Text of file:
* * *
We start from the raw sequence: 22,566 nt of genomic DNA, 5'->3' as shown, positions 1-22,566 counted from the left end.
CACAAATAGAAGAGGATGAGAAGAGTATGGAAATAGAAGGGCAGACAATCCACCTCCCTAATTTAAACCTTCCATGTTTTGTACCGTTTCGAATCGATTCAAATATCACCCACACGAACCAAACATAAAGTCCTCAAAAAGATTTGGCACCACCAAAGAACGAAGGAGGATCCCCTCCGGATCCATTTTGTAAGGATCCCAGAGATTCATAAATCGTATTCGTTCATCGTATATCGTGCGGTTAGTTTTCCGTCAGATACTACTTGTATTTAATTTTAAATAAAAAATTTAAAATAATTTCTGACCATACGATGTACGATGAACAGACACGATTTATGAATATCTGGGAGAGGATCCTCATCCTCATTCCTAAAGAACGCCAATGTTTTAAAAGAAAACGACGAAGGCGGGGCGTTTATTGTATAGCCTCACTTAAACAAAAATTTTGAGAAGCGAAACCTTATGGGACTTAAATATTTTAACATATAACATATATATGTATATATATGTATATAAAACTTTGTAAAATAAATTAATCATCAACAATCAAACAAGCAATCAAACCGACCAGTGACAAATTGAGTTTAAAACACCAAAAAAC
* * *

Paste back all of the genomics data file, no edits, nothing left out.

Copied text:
We start from the raw sequence: 22,566 nt of genomic DNA, 5'->3' as shown, positions 1-22,566 counted from the left end.
CACAAATAGAAGAGGATGAGAAGAGTATGGAAATAGAAGGGCAGACAATCCACCTCCCTAATTTAAACCTTCCATGTTTTGTACCGTTTCGAATCGATTCAAATATCACCCACACGAACCAAACATAAAGTCCTCAAAAAGATTTGGCACCACCAAAGAACGAAGGAGGATCCCCTCCGGATCCATTTTGTAAGGATCCCAGAGATTCATAAATCGTATTCGTTCATCGTATATCGTGCGGTTAGTTTTCCGTCAGATACTACTTGTATTTAATTTTAAATAAAAAATTTAAAATAATTTCTGACCATACGATGTACGATGAACAGACACGATTTATGAATATCTGGGAGAGGATCCTCATCCTCATTCCTAAAGAACGCCAATGTTTTAAAAGAAAACGACGAAGGCGGGGCGTTTATTGTATAGCCTCACTTAAACAAAAATTTTGAGAAGCGAAACCTTATGGGACTTAAATATTTTAACATATAACATATATATGTATATATATGTATATAAAACTTTGTAAAATAAATTAATCATCAACAATCAAACAAGCAATCAAACCGACCAGTGACAAATTGAGTTTAAAACACCAAAAAAC